…Statistically the West Side’s 1968 crime figures place the area in the unenviable top third of the city’s 76 precinct-house totals. The 20th Precinct on West 68th Street and the 24th on West 100th encompass most of the Upper West Side, and their combined records show 36 homicides, 86 forced rapes, 8,478 burglaries, 1,097 felonious assaults, 3,233 robberies (muggings and stickups) and 6,762 larcenies (mostly pocketbook snatches) last year. The bulk of the West Side’s street crime today is the work of roving bands of 14-to-20-year-olds who mug, jostle and threaten their victims around or near the neighborhood parks during the evening and early morning hours. The effect of these crimes, committed, it sometimes seems, on everyone, or at least a friend or relative of everyone on the West Side, has been to create an atmosphere in which sudden noises produce quick frightened looks.

Ah, the good ol’ days.

[Photo Credit: Christian Monotone]

Saturday Night in November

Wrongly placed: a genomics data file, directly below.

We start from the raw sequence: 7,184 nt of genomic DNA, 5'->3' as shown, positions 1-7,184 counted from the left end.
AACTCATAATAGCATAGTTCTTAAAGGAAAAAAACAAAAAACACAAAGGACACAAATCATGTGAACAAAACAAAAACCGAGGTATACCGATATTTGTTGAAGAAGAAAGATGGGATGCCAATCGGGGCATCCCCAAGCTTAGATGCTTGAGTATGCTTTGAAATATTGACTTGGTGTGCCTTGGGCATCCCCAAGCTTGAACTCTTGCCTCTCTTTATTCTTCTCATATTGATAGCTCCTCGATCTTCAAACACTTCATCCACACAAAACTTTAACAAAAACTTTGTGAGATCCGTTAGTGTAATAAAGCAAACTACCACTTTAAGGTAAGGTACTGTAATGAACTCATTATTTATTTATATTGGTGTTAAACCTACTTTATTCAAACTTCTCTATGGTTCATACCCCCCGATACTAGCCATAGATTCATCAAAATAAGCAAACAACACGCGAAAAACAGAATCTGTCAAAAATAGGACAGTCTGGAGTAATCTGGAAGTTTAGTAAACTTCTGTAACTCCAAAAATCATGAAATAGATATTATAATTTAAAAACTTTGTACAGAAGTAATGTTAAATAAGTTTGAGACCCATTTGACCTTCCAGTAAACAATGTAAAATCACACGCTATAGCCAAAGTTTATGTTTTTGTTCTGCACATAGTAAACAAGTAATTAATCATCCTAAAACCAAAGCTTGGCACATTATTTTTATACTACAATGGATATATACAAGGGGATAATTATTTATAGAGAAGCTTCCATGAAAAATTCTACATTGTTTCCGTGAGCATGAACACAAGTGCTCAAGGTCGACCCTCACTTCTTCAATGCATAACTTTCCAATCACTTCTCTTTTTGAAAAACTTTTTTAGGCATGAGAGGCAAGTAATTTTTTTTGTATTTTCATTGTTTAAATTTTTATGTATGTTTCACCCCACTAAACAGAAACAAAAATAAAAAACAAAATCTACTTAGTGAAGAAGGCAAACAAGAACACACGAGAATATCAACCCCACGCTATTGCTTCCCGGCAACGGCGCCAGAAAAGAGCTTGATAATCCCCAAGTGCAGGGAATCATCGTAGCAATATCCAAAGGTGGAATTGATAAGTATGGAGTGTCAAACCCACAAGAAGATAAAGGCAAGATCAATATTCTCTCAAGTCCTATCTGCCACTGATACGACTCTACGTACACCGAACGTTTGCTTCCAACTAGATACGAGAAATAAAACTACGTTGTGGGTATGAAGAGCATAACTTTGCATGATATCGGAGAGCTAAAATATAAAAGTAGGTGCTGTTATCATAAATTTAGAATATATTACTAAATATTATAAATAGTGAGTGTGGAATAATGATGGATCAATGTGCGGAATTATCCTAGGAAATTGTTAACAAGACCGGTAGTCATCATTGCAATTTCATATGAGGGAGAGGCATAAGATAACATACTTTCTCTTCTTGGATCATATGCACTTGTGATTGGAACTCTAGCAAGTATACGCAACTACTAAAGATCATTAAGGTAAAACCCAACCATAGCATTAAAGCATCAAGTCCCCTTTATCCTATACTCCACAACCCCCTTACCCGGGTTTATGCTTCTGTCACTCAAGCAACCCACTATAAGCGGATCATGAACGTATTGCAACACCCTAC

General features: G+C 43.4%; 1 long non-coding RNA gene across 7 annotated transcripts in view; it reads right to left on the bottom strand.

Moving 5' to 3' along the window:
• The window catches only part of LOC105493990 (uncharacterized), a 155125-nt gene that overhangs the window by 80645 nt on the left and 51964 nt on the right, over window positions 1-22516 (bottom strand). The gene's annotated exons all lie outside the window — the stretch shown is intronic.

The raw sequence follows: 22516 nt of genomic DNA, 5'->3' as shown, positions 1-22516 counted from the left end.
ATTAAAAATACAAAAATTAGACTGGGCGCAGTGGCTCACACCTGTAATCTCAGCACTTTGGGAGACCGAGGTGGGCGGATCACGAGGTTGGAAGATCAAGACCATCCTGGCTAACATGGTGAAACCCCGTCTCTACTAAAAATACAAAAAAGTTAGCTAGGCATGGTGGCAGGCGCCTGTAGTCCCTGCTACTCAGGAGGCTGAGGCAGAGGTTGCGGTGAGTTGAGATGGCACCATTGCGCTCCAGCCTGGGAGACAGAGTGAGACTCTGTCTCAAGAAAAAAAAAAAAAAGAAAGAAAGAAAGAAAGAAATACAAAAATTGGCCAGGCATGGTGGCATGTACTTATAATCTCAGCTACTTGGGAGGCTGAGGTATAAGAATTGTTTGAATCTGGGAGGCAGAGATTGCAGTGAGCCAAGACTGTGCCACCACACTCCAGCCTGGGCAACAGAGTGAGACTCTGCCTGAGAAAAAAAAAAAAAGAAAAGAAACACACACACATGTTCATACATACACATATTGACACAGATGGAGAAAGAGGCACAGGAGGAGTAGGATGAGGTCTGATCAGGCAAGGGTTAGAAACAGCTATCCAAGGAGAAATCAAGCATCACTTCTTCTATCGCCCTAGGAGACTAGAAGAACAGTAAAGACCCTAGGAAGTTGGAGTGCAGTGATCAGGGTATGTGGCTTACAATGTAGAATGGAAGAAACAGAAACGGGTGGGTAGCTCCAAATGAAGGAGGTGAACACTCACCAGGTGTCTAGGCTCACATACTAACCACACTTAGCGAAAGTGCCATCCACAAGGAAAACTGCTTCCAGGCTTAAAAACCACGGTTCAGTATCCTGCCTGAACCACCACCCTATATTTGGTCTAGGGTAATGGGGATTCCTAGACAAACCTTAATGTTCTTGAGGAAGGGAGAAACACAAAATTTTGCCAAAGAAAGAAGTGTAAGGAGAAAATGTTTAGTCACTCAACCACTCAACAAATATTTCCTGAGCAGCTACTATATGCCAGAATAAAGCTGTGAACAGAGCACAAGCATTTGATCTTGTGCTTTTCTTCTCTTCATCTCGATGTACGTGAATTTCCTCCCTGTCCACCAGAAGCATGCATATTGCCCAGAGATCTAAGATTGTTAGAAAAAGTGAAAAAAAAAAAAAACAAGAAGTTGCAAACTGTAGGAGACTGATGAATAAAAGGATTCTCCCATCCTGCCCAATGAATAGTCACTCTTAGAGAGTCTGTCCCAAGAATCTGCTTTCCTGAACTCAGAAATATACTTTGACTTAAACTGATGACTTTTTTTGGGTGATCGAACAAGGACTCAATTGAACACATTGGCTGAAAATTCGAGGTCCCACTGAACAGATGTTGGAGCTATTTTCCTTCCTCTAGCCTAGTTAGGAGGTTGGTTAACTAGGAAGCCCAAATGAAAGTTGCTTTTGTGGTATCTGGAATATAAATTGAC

On the Go…

[Picture by Bags and Marianne Rafter]

Nothing's Got Plenty of Me

When I finished reading the Daily News this morning on my way to work, I kept busy thinking about my day, and looked at a kid sitting across from me, music bleeding out of his cheesy earphones. The 1 train was creeping, not zipping along, starting at 191st street. When the train limped  into the 157th street station I noticed a heavyset female police officer in our car and fantasized about her taking out the kid with the loud music.

Then I saw  a crowd of people on the uptown platform. When our train stopped and opened its doors, the officer spoke into her walkie-talkie and stepped off the train. I looked out of the window again and saw a young man, shirtless, sitting on the uptown platform, his legs dangling over the tracks. The crowd gave him plenty of room. An uptown train was stopped about fifty feet away from him. The man had a hard look on his face and he looked straight ahead or down, I couldn’t figure out which.

A woman next to me turned to her companion and raised her hand, indicating that the man was drunk. Maybe he was, or just stoned or maybe crazy. Most of the people in my car stood up to see what it was all about. Then, they returned to their seats, exchanged glances with a neighbor and went back to their book or the paper or thier music and texting.

Once our train left the station it started to move quickly again. I forgot about the annoying kid and his music and thought about the guy on the track.

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"This ain't football. We do this every day."
--Earl Weaver